The moot question that arose before the Hon’ble Supreme Court was whether the findings of the learned Single Judge of the High Court was justified in directing the parties to maintain status quo during the pendency of the Title Suit No. 45/2015 before the Court of Civil Judge (Junior Division – I), Jamshedpur.

To answer the question regarding the maintainability of the Writ Petition filed by Respondent for a writ of certiorari to quash the Order passed by the Civil Judge  and the District Judge, the court relied upon the judgment given in the case of Radhey Shyam v. Chhabi Nath & Ors.,[9] where the court held that the “Judicial orders of the civil court are not amenable to writ jurisdiction under Article 226 of the Constitution and the jurisdiction under Article 227 is distinct from jurisdiction under Article 226.” Therefore, the court noted that the present petition is not maintainable given the ratio laid down by the three-judge bench in Radhey Shyam v. Chhabi Nath. However, the Supreme Court refused to unsettle the judgment given by the High Court on this sole ground and thereupon, went to state the reasons for the same. The court observed that “Respondents in the Writ Petition, did not challenge the maintainability of the Writ Petition under Article 226 of the Constitution of India, and secondly, had the Appellants raised the above objection regarding maintainability of the Writ Petition, the course open for Plaintiffs/Respondent Nos. 1 to 3 was to amend the cause title of the writ petition under Article 227 of the Constitution, and such a Writ Petition under Article 227 would have been maintainable.”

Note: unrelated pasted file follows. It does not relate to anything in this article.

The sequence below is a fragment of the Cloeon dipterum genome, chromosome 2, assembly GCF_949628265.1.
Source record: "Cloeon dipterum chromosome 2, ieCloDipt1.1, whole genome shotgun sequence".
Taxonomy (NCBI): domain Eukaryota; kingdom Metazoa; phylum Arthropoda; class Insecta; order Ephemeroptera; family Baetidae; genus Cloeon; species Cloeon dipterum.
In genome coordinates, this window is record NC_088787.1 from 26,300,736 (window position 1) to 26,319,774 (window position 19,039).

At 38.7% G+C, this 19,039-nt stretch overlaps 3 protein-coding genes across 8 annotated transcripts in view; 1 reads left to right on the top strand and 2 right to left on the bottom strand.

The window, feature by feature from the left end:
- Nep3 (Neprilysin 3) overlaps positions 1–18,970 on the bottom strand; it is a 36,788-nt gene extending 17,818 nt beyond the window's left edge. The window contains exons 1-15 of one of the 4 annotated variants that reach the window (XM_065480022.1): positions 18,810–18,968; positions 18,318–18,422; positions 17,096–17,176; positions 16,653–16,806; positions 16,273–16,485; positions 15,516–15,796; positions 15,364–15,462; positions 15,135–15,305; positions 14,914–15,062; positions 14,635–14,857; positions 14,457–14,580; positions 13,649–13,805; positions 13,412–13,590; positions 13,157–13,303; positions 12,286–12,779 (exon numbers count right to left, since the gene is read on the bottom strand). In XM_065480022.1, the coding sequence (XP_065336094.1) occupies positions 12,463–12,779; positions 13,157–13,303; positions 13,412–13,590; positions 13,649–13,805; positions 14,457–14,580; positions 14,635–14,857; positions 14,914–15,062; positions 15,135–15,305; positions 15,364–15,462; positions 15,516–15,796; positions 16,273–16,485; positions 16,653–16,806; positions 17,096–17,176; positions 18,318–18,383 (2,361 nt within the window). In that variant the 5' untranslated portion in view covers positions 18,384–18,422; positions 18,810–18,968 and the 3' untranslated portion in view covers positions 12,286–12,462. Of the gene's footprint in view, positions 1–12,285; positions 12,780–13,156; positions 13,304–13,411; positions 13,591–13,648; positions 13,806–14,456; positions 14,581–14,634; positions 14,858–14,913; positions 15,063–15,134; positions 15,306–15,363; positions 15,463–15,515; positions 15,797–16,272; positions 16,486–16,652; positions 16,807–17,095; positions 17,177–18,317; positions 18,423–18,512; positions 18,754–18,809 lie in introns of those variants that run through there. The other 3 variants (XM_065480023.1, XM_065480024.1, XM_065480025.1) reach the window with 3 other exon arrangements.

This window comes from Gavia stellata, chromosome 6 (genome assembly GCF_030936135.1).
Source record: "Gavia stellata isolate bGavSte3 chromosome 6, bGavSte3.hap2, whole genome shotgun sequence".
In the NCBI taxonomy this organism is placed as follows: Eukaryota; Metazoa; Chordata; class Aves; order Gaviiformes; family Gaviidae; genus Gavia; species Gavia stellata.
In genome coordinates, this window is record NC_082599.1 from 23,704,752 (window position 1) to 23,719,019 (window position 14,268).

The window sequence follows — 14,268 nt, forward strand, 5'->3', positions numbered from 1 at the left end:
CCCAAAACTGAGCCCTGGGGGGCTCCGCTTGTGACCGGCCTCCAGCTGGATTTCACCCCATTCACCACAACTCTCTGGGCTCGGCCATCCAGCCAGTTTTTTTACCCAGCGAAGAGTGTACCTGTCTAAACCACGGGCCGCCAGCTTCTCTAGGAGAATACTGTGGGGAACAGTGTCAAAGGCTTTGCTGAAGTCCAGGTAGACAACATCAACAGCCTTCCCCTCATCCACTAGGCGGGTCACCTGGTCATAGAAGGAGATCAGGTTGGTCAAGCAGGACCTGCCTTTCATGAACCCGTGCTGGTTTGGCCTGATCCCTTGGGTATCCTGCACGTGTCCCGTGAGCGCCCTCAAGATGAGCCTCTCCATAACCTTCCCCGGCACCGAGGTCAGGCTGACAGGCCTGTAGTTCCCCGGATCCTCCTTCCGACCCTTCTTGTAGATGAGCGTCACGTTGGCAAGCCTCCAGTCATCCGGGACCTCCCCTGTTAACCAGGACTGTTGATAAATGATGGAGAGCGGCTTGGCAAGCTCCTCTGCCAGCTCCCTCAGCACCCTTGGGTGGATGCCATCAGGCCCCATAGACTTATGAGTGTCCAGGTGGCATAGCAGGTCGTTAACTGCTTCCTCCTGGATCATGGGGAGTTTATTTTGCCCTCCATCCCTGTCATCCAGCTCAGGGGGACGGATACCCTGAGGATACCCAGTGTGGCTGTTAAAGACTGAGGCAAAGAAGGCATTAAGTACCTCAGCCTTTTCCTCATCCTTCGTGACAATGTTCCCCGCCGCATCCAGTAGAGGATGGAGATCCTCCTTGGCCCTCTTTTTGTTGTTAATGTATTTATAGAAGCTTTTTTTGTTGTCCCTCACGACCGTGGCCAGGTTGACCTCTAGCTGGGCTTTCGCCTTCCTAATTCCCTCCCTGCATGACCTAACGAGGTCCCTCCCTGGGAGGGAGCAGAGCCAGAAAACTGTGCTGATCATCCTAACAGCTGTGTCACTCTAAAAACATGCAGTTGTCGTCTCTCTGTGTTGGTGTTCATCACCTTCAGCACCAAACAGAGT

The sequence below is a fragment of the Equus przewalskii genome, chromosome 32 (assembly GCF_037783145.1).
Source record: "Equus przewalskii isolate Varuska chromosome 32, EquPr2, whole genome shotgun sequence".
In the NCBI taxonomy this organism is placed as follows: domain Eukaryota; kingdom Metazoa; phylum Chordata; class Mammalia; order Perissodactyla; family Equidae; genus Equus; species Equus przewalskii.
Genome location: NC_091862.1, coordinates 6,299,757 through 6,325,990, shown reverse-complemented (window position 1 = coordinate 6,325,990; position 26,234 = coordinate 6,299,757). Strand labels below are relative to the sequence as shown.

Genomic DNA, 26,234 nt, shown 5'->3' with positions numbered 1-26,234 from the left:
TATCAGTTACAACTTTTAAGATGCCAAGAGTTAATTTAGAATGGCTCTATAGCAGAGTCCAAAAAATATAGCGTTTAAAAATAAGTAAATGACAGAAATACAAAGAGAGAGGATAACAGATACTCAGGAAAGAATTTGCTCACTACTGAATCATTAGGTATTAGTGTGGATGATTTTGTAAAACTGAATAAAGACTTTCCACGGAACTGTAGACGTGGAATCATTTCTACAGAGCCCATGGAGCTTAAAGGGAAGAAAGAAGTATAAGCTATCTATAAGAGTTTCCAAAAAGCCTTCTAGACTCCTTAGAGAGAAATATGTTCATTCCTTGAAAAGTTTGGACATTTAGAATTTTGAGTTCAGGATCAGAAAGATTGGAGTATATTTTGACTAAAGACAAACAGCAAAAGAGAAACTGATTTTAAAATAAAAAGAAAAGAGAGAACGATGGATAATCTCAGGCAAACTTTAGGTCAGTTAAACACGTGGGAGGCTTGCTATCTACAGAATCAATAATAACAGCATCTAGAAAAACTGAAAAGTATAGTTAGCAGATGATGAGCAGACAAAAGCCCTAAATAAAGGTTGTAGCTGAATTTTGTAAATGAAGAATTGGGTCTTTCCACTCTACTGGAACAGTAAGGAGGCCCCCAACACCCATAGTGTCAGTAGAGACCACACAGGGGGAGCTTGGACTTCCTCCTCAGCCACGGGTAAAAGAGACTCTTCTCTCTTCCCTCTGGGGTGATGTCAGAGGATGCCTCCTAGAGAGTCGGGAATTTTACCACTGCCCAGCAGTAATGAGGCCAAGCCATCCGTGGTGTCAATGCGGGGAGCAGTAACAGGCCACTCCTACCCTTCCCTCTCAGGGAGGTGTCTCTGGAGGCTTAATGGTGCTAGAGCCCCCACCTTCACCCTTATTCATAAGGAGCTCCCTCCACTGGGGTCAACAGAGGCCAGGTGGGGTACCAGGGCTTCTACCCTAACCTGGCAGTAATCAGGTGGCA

The Hon’ble Supreme Court observed that the “Writ Petition under Article 227 challenging the orders passed by Civil Courts refusing to grant interim injunction could very well be maintainable, and the opportunity to amend the cause title by Respondent Nos. 1 to 3 by raising any objection to that effect having been denied to them, we, instead of setting aside the judgment of the High Court on the above ground, proceed to examine the contentions on merits.”

Given the aforesaid facts and circumstances, the Hon’ble Supreme Court set aside the impugned judgment passed by the Learned Single Judge of Jharkhand High Court and held that the failure of the respondents to establish their possession over the suit property disentitle them to any compensation. Further, “the overriding public interest of providing electricity to the local populace would far outweigh the alleged interest of Respondents.” The court also noted that the decision of the Civil Judge and District Judge in refusing to grant a Temporary Injunction was justified and therefore restored it.


[1] Pushkraj Deshpande, Articles 226 And 227 Of The Constitution Of India – Their Scope, Powers And Differences, <http://www.mondaq.com/india/x/691090/court+procedure/Articles+226+And+227+Of+The+Constitution+Of+India+Their+Scope+Powers+And+Differences>

[2] Surya Devi Rai vs. Ram Chander Rai

[3] Umaji Keshao Meshram v. Radhikabai

[4] Umaji Keshao Meshram v. Radhikabai

[5] Himanshu v. B. Shivamurthy & another,

[6] Writ Petitioners/Respondent Nos. 1 to 3 herein, their mother – late Smt. Shyal Devi.

[7] Meghmala & Ors. v. G. Narasimha Reddy,

[8] Rame Gowda (dead) by LRs v. M. Varadappa Naidu (dead) by LRs,

[9] Radhey Shyam v. Chhabi Nath,